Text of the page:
The notion of locality of quantum systems is typically modeled using tensor products of Hilbert spaces, where each Hilbert space represents a local quantum system. While this tensor product model is good at capturing properties of finite dimensional quantum systems, it fails to describe certain situations if the dimension of the Hilbert space is infinite. An example of such situation is the task of embezzlement, where Alice and Bob are asked to create a Bell state using only local operations with the help of a shared state (catalyst state) that must remain unchanged at the end of the protocol. To achieve embezzlement, a different model describing locality, the commuting operator model, is needed. In the commuting operator framework, Alice and Bob share a single Hilbert space, and all of Alice’s operators must mutually commute with Bob’s operators. Our most recent work tackles the problem of self-embezzlement, where Alice and Bob are tasked to create a copy of some entangled catalyst state using only local operations. While it is possible to construct an explicit protocol using commuting operators directly, we introduce a more intuitive new model using C*-algebras to formulate the self-embezzlement protocol. Interestingly, we show that there exists a constant gap in fidelity between what can be achieved using the tensor product model and that of the commuting operator model. This propert is in spirit similar to the Connes’ embedding conjecture, which is equivalent to showing the (non-)existence of a constant gap between tensor product and commuting operator protocol in the context of non-local games.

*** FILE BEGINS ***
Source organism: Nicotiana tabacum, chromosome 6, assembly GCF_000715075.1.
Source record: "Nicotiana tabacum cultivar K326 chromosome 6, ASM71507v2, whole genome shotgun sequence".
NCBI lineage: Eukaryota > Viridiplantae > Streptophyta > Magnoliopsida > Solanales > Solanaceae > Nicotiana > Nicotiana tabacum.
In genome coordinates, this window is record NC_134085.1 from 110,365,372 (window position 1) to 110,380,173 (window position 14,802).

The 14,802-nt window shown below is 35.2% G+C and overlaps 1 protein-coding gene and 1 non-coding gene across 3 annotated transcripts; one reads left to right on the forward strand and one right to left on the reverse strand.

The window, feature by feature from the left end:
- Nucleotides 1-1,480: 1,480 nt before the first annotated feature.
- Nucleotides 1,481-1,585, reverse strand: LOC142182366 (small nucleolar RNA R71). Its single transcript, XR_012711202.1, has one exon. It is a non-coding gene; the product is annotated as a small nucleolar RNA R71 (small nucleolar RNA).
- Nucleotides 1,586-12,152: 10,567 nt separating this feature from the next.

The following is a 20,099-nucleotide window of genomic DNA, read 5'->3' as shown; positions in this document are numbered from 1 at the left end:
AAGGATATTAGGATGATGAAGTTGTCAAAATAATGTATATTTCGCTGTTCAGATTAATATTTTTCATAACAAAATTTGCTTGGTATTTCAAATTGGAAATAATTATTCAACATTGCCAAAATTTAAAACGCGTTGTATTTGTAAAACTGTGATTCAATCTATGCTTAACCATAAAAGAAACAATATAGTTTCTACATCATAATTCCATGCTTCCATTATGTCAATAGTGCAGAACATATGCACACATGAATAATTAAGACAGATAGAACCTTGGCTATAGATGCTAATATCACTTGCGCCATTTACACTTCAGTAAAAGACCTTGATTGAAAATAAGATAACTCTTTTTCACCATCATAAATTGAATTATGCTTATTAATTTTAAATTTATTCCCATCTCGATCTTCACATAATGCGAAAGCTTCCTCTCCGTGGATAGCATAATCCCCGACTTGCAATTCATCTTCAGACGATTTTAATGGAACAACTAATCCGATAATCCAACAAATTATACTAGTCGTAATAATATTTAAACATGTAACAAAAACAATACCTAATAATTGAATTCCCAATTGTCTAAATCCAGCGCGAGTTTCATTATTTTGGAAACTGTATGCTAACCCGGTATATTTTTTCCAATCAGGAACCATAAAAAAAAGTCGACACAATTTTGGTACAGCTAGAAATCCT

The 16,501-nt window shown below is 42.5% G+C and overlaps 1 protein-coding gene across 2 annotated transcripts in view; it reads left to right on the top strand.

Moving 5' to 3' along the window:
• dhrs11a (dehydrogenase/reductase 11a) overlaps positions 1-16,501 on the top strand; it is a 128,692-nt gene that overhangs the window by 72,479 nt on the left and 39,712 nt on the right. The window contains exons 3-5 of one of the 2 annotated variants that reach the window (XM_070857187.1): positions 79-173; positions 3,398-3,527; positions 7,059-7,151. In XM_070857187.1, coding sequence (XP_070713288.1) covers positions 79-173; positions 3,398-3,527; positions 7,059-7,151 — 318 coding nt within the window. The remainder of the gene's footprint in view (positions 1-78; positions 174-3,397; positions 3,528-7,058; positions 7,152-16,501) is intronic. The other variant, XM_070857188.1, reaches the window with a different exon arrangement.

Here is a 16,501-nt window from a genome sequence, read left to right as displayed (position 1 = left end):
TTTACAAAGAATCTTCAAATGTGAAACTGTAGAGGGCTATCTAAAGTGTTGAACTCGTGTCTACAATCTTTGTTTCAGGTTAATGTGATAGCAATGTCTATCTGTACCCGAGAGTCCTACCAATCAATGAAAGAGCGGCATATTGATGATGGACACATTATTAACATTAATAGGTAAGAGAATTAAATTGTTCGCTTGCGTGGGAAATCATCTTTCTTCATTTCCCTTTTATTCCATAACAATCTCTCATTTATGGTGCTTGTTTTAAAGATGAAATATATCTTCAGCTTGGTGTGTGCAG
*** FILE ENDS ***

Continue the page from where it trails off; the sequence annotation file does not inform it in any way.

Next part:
This work is presented at QIP 2019.